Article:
Monday, July 22, 2013

Mourn and Release: Breastfeeding

This post is last in a series of posts where I'm facing things that I have to give up or change because of my cancer diagnosis.  The introduction to the series is here.  Here are the specific posts about homebirth and homeschooling.



Look at the picture above...what do you see?  If you became a mother after the year 2000 you probably see a symbol for FAILURE.  If you're really loopy you likely see evidence of NEGLECT and proof that the user of said item WILL NEVER BOND, WILL HAVE ASTHMA, WILL BE OBESE,  WILL HAVE TYPE 2 DIABETES, WILL NOT LEARN, WILL BE AN AX MURDERER!!!!!!!   Most men and older mothers (i.e. sane people) see a baby bottle.

Breastfeeding is a big deal.  Especially in the last 10-15 years.  Well, actually, it's been a big deal since the dawn of man, then it was down for the count, now it is BACK WITH A VENGEANCE BABY and we will be damned if we're gonna go back again.  And that's good, because breastfeeding is good.  But, BUT--some mothers and babies can't do it.  Legit CAN'T.  Not won't--CAN'T.  Now lest you get up in arms (I can hear it now "studies have shown", "you need to find the right consultant", BLAHH!!!), let me tell you a bit about how much I believe breastfeeding is good and how much I support it.  This is my breastfeeding history:

Owen-  Nursed 28 months including 4 months of pregnancy #2

Madeleine- Nursed 32 months including ALL of pregnancy #3  and then in tandem with Anna for 7 months of pregnancy #4

Anna- Nursed in tandem with Madeleine for 16 months until the 7th month of pregnancy #4 because 3 babies + 2 boobs is not a balanced equation.

Julia- Nursed 41 months (<---Full discolsure:  Even I think that's nuts.) through all of pregnancy #5 and in tandem with Adam until my diagnosis forced me to ween them both in March of this past year.

Adam- Nursed 18 months in tandem with Julia

Some of that math may be off by a month here or there but you get the gist.  So...if you have a question about nursing, I'm your go to gal.  Fo realz.  I think the kids call it "street cred".  Anyway, I put that out there in all it's gory detail to show you that I am a breastfeeding supporter, some might even look at my history and call me a fanatic.  Really, I'm just lazy.  Breastfeeding isn't easy, it actually kinda sucks (pun both intended and not intended) a lot of the time, but it fits my personality because you can't forget to bring something with you that's attached to your body.  It takes a lot of commitment and stamina but there's nothing to wash.  I never intended to be that girl described above.  If you had told me when I was 6 weeks into nursing Owen that 9 years down the line I'd have racked up that much nursing time I would have probably ended you.  But you get used to it, and if you're like me you don't exactly love it--some of the time you HATE it, but you're glad you're doing it and soon it's all you know.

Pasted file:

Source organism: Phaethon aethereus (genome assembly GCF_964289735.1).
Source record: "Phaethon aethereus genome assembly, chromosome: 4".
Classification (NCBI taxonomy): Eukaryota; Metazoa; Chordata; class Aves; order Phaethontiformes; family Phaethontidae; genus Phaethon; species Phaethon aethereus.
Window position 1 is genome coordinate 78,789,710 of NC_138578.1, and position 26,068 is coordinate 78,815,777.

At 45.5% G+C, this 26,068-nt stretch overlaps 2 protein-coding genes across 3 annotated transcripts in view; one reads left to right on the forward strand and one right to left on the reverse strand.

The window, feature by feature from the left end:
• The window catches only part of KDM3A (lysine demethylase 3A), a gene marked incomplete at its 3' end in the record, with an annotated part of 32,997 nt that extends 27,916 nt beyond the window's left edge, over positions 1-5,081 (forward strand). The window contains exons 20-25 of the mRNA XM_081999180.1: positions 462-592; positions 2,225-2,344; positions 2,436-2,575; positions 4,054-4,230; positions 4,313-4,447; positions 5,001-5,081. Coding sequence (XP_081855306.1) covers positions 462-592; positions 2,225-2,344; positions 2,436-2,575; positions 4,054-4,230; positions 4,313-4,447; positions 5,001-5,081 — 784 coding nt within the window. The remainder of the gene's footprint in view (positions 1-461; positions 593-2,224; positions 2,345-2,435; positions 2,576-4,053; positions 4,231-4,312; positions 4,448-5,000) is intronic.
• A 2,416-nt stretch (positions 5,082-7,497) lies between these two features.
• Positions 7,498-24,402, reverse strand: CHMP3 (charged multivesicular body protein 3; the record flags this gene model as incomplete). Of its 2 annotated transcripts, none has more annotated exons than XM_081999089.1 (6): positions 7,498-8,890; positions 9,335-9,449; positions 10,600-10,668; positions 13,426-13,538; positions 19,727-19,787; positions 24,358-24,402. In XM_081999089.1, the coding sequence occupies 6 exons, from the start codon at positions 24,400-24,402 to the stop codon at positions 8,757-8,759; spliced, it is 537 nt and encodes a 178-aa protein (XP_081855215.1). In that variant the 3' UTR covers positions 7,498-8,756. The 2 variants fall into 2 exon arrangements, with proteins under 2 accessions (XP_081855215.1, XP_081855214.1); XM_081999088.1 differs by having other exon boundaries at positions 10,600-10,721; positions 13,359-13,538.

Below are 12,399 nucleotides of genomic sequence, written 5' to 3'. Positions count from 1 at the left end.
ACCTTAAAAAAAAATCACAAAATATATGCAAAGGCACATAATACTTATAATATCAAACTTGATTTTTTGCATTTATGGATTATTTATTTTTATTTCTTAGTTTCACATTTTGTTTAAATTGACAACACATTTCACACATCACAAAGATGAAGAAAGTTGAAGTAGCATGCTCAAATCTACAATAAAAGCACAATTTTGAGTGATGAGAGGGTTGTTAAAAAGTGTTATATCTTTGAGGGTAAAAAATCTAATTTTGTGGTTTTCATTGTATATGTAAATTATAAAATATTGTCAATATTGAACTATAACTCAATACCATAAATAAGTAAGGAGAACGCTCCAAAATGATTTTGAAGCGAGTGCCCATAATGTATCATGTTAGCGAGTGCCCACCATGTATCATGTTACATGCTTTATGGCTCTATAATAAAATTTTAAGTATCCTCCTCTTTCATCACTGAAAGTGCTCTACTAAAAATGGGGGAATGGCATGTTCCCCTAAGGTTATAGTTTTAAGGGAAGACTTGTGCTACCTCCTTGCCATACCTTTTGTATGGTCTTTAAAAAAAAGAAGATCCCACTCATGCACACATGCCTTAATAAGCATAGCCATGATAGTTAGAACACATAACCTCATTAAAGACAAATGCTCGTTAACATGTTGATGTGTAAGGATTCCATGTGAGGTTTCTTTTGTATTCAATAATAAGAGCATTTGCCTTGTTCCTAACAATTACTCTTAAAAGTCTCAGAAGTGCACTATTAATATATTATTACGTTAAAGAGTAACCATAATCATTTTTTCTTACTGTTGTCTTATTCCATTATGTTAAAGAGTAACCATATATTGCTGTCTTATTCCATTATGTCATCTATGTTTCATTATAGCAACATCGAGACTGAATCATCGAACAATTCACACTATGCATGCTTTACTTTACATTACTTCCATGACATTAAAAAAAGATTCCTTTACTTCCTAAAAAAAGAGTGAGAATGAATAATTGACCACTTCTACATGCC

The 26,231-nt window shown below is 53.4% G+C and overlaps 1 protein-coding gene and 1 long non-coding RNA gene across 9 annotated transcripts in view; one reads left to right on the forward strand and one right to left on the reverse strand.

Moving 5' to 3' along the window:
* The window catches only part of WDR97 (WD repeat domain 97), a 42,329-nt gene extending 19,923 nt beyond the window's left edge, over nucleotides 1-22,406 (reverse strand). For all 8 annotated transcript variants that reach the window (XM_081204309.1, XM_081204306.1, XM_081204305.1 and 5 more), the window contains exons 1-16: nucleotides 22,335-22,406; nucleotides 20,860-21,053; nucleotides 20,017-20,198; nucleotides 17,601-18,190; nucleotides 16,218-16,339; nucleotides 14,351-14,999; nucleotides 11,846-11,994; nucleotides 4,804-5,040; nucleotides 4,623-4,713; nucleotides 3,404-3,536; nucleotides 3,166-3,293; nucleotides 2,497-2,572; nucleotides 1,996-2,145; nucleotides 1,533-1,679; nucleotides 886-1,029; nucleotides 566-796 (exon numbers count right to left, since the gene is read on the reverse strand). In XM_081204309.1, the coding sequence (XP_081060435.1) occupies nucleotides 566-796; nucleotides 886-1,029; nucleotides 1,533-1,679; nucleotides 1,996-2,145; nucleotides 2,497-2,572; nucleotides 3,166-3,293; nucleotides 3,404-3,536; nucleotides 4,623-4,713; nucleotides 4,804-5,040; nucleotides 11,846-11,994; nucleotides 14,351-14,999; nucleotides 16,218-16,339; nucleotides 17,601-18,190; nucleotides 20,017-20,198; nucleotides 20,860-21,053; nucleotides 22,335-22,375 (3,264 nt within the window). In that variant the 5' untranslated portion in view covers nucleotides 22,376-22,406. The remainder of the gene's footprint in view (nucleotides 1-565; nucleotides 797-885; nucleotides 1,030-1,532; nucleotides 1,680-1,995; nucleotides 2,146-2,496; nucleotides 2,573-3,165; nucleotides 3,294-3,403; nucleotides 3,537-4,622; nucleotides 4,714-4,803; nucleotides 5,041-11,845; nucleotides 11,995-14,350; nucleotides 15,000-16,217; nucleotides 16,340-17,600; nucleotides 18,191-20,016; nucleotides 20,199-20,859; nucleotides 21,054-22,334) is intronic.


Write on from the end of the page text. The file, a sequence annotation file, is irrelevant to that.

Fast forward to present day.  I can't nurse this little girl.  I'm packing poison and so obviously this dairy is closed for business.  I can't really explain how I feel about this except sad and nervous.  Sad because she won't have the same thing her brothers and sisters had and it is the best option.  Sad because while I don't love nursing, I love loving my babies that way.  Nervous because after 5 babies I'm basically going back to newbie status.  I have NO CLUE about this formula/bottlefeeding thing.  NO CLUE.  I asked my pediatrician (who we love) about it and he was like "You just...open the bottle...put in the formula...and feed it to them.".  I had no idea our beloved pediatrician was also a comedian.  I'd also like to to add that he is a HUGE breastfeeding supporter and has two amazing lactation consultants on staff.  This is not a man/doctor who doesn't take the benefits of breastfeeding very seriously.